early start and Charles Austin

Did I say in my intro something about "no longer liking to slog it out in the garden", liking and having to do it are two different things - a hot day was predicted so I thought I'd get an early start at 8 am and empty two compost bins. (well, that's early for me!) Three hours later the temperature must have been well into the 30's, I was soaking, exhausted and was that red face from the heat or was it a glow of satisfaction?

I have a David Austin rose called Charles Austin (I think I read it was named after his father)
at this time of year old Charlie boy really goes off! (charming turn of phrase picked up from my children)
I picked this vase full on the weekend
and this morning I picked another vase

Tuesday, November 08, 2005

10 most important gardening tools

looks like some of us have been to visit Stuart's Amateur Gardening and have wondered about our ten most important gardening tools so I'll play too:
1. hand trowel
(my garden is so overgrown that a shovel and pick are out of the question)
2. secateurs
(I keep buying new ones when they eventually loose sharpness or springs or whatever makes them tick - I have a great pile of dead secateurs, one day my husband is going to teach me to weld and I'm going to make something clever out of them VBG)
3. wheelbarrow
4. electric mulcher
5. kneeling pad
6. saw - this must be accompanied by a man with a strong right arm (fortunately I'm married to him)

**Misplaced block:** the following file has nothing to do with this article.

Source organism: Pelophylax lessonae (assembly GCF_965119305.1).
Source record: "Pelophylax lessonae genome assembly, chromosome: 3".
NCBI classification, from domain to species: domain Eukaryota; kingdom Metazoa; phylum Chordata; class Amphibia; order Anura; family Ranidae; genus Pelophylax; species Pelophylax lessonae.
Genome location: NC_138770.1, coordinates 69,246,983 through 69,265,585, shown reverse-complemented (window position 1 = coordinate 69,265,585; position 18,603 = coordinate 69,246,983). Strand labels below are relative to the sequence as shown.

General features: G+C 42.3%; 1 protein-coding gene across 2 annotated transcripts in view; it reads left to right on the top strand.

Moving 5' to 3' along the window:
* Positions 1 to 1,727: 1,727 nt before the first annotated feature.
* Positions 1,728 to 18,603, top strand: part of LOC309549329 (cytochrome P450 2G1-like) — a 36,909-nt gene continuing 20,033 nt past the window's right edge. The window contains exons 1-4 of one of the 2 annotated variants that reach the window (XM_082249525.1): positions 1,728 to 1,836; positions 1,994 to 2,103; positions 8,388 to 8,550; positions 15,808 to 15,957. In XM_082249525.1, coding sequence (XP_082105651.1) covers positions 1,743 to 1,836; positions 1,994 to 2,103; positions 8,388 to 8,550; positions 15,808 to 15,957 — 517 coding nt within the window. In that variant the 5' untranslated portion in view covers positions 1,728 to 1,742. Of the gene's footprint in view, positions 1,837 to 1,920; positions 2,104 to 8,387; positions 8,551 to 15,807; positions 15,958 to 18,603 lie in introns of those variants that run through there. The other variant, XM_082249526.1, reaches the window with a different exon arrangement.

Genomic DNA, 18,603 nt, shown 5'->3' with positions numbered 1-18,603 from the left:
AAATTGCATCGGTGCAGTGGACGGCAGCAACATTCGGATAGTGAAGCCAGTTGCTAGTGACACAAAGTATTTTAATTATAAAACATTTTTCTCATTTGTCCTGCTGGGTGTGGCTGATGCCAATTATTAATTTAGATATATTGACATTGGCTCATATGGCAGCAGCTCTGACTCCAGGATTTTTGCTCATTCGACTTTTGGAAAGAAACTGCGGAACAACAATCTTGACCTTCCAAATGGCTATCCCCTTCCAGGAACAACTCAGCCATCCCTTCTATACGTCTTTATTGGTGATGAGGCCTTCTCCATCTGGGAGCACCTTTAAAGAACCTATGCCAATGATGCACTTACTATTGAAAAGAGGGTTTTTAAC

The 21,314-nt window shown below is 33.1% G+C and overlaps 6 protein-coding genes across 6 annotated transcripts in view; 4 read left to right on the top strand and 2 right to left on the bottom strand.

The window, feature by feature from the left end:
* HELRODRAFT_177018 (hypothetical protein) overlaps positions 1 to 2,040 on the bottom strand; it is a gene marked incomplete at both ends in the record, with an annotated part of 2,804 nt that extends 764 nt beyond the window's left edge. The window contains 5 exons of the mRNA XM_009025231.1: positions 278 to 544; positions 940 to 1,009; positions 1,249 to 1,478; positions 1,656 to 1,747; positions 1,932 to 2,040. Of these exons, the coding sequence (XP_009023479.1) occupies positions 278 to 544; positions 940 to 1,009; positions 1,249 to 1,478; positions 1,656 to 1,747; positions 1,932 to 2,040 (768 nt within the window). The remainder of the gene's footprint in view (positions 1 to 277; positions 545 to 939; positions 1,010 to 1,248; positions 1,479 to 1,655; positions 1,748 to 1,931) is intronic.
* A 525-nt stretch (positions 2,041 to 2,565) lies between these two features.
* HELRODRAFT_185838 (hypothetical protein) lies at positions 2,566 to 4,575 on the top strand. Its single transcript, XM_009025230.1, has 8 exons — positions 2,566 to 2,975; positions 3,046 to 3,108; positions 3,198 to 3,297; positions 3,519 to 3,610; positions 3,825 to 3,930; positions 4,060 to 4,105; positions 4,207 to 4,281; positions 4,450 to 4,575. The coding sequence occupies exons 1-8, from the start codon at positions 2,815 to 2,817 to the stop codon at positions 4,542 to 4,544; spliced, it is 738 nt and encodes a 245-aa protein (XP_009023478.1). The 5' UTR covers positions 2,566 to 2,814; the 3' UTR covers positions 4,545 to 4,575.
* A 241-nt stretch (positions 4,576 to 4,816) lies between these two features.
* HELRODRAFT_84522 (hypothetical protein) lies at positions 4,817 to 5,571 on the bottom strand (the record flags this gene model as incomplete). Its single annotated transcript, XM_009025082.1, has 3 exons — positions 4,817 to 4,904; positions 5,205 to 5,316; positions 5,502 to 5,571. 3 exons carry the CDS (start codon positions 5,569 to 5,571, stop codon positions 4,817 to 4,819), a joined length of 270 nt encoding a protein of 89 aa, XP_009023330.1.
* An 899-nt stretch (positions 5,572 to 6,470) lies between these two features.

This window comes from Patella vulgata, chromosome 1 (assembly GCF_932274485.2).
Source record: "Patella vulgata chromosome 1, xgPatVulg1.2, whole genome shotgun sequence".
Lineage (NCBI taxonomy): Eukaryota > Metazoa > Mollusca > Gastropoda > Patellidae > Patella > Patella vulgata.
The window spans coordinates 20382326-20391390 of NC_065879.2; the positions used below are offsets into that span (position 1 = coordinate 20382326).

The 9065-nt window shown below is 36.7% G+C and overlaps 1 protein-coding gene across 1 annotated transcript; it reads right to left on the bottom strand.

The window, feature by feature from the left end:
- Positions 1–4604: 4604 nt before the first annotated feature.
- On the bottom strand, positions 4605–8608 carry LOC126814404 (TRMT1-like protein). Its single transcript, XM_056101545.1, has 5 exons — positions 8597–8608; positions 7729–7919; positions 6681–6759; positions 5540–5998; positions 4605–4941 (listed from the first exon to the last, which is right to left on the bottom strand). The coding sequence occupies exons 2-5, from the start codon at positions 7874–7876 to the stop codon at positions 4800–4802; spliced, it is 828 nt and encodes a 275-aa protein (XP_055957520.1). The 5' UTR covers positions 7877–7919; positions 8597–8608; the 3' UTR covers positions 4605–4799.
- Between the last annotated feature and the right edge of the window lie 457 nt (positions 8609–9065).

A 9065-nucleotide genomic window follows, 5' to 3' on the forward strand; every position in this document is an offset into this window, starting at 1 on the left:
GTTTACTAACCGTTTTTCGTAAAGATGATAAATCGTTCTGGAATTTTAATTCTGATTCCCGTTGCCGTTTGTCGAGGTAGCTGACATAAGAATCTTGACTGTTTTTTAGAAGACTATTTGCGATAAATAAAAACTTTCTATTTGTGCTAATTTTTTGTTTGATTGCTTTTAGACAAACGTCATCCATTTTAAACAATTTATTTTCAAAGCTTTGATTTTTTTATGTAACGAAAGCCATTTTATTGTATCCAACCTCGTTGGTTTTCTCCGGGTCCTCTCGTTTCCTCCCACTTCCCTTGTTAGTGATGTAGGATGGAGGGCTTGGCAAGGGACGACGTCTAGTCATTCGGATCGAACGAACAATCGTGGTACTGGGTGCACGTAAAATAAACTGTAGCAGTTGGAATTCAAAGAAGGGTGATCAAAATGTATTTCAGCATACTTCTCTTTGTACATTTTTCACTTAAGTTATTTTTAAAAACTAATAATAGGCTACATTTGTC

7. comfortable chair
8. sketchbook
9. coffee
10. table next to comfortable chair for sketchbook and coffee

Sunday, November 06, 2005

garden seat???

could you honestly imagine working around the garden with one of these strapped to your behind?
garden seat

(enough for today woman!! get off this blasted computer!!)

Grandpa's Garden - a poem

I have a friend J… who is a graphic artist but like me, dabbles in many things. She felt our area didn’t have enough outlets for dabblers so she started a writers group. I was dragged kicking and screaming to the first meeting because, she said, I am a published writer.

(I should point out here that I wrote one article for our local family history newsletter, I should also point out I am editor of said newsletter – it really helps getting your writing published if you are the editor)

So I spent the afternoon listening to singers, musicians and writers perform their original work sinking lower and lower into the floorboards each time J… introduced me as a writer and I thought about how far one can go in literary circles on the strength of one small article, not too damn far at all I decided.